[1] Amparo trials are an avenue for challenging unconstitutional actions (or omissions) by the government and its agents. Amparo rulings, however, have a limited effect: they generally only benefit the parties involved in the dispute. Per Amparo trial’s principle of relativity—also known as Fórmula Otero, named after Amparo’s founder Mariano Otero—the Amparo court order does not have effects erga omnes.

[2] None of the four plaintiffs, Josefina Ricaño de Nava, Juan Francisco Torres Landa Pablo Girault Ruiz and Armando Santacruz Gonzalez, are marijuana users. The test case seeks to diminish the power of the drug cartels and improve overall public safety in Mexico, as the mission of México Unido contra la Delincuencia calls for. See http://goo.gl/DMLs0R.

[3] See Ley General de Salud, as amended, article 479, available at http://goo.gl/tCdH2z.

[4] See México legaliza la marihuana con fines recreativos, El Pais, November 5, 2015, available at http://goo.gl/L3pxuJ.





Game Changer in Tort–Like Liability in Mexico? MXP$30 Million Judgment vs. Hotel for Wrongful Death

27 02 2014

 

 

The First Chamber of the Suprema Corte de Justicia de la Nación (SCJN) issued a $30 million pesos judgment (approx. $226,000 USD) against Acapulco’s Mayan Palace hotel for the moral damage caused to the parents of a guest that died by electrocution. The SCJN issued a press release detailing the decision.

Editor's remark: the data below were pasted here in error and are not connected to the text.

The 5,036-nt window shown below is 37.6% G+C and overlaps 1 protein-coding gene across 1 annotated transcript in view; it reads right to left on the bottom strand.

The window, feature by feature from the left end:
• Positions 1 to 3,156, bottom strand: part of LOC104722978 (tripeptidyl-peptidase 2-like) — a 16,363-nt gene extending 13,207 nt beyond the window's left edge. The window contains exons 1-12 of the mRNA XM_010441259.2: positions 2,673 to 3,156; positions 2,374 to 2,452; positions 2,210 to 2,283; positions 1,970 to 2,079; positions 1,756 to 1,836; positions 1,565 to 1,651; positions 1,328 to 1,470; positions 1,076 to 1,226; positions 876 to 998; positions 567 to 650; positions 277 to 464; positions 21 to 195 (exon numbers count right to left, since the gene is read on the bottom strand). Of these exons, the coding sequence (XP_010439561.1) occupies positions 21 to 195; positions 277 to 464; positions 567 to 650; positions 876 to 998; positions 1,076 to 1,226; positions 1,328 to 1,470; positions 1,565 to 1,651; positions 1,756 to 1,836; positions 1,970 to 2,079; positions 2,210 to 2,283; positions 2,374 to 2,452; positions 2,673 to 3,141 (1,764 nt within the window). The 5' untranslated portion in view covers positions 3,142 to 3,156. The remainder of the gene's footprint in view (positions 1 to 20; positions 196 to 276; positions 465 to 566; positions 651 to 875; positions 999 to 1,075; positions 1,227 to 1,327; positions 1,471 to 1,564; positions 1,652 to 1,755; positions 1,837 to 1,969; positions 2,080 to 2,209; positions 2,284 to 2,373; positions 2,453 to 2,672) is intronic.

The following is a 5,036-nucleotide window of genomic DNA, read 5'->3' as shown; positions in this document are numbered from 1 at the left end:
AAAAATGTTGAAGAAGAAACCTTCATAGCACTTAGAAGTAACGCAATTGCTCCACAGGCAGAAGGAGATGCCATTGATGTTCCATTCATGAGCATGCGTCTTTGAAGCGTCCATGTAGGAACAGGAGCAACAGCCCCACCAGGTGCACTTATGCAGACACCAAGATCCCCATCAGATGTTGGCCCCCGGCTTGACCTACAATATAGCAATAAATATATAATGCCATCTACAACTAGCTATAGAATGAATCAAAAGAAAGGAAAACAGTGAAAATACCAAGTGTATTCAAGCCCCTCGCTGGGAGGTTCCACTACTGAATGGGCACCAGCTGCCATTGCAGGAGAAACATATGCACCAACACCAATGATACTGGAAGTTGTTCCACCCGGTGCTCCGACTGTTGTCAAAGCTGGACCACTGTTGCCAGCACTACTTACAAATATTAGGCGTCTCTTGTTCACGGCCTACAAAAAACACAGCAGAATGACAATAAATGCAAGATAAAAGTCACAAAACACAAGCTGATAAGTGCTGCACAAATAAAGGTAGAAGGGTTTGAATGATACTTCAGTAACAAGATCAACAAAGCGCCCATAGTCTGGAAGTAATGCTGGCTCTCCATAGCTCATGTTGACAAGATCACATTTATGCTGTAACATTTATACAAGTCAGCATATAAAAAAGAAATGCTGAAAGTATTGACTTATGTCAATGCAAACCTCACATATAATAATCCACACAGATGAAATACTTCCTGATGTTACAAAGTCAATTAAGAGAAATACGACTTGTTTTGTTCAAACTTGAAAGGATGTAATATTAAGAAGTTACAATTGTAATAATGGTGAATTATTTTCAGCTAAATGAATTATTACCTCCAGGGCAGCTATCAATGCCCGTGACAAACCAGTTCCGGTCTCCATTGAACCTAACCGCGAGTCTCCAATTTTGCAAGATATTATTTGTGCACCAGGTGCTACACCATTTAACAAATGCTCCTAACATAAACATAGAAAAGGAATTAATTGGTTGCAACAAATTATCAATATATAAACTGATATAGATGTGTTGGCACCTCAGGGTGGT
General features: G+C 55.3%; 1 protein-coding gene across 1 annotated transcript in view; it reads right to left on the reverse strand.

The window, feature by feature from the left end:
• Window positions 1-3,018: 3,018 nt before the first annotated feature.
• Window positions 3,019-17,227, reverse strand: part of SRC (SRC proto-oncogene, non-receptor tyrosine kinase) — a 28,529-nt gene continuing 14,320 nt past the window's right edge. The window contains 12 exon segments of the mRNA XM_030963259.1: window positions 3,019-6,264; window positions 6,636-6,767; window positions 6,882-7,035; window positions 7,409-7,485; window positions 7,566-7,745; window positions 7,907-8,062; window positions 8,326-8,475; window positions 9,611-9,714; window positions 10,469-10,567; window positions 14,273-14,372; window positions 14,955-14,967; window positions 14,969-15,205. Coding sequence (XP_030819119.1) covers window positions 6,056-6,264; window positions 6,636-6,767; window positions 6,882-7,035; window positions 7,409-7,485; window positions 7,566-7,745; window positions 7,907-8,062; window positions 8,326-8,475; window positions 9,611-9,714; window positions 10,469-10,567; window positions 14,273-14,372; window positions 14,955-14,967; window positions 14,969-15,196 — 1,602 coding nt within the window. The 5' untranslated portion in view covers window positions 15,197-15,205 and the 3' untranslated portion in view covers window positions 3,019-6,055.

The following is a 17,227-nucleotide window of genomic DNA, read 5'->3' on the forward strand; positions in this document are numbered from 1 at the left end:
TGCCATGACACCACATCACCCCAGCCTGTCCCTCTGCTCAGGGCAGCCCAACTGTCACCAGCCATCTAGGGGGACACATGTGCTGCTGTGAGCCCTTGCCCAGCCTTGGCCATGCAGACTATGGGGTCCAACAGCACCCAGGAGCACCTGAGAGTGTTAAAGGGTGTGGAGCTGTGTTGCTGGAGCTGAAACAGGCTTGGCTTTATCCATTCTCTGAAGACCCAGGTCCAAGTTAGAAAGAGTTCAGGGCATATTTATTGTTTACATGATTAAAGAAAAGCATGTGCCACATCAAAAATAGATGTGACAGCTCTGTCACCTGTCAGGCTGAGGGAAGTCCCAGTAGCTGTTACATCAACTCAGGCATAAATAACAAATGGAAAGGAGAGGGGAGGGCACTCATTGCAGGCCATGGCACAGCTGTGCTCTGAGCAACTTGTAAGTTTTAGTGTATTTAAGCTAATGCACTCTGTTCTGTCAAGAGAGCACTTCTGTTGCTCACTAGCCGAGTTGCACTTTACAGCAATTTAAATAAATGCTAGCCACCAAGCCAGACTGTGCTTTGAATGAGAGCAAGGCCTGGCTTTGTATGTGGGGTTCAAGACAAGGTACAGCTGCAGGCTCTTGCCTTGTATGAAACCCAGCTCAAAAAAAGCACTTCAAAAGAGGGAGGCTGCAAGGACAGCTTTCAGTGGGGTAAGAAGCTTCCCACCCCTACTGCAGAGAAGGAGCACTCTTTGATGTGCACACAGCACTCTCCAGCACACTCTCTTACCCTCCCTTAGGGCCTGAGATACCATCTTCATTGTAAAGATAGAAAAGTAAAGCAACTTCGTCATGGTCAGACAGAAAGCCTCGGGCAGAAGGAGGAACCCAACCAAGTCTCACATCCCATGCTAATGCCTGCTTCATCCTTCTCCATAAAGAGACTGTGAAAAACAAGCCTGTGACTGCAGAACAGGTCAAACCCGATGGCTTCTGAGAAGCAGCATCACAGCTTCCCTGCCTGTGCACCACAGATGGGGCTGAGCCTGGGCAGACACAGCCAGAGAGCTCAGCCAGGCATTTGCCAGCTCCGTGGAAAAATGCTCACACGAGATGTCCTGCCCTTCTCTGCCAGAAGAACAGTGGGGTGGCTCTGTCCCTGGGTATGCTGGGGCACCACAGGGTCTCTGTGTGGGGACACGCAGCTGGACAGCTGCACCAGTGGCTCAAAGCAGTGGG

Mexico does not have a tort system per se, as understood in common–law countries like the United States. Instead, civil codes in Mexico generally provide for a twofold remedy for prevailing parties claiming damages caused by illicit conducts not derived from contracts—extra–contractual responsibility: an award for material damages, and an independent award for moral damages. Recovery, however, has been historically low (between $20,000-$200,00 USD), and this is the main reason as to why there has not been a specialized bar for this type of cases. But the instant case can be a catalyst for change.

Material damages under Mexican law can compare to actual damages under the U.S. tort law system. In wrongful death cases, the civil codes of Mexico sets a cap in recovery, taking as base the Federal Labor Law, ranging, depending in the specific jurisdiction, between $20,000 and $300,000 USD (thanks to an amendment to the Federal Labor Law in late 2012 that in some cases increased almost sevenfold the recovery for material damages

Moral damage (daño moral) is a prejudice suffered in the moral patrimony of the victim, such as affection for others, right to privacy, honor, esteem for certain goods, decorum, prestige, reputation and physical integrity, among others. Moral damages are “awarded to compensate the victim for intangible losses suffered due to the defendant’s wrongful misconduct.” Zamora et al., Mexican Law 528 (Oxford University Press 2004).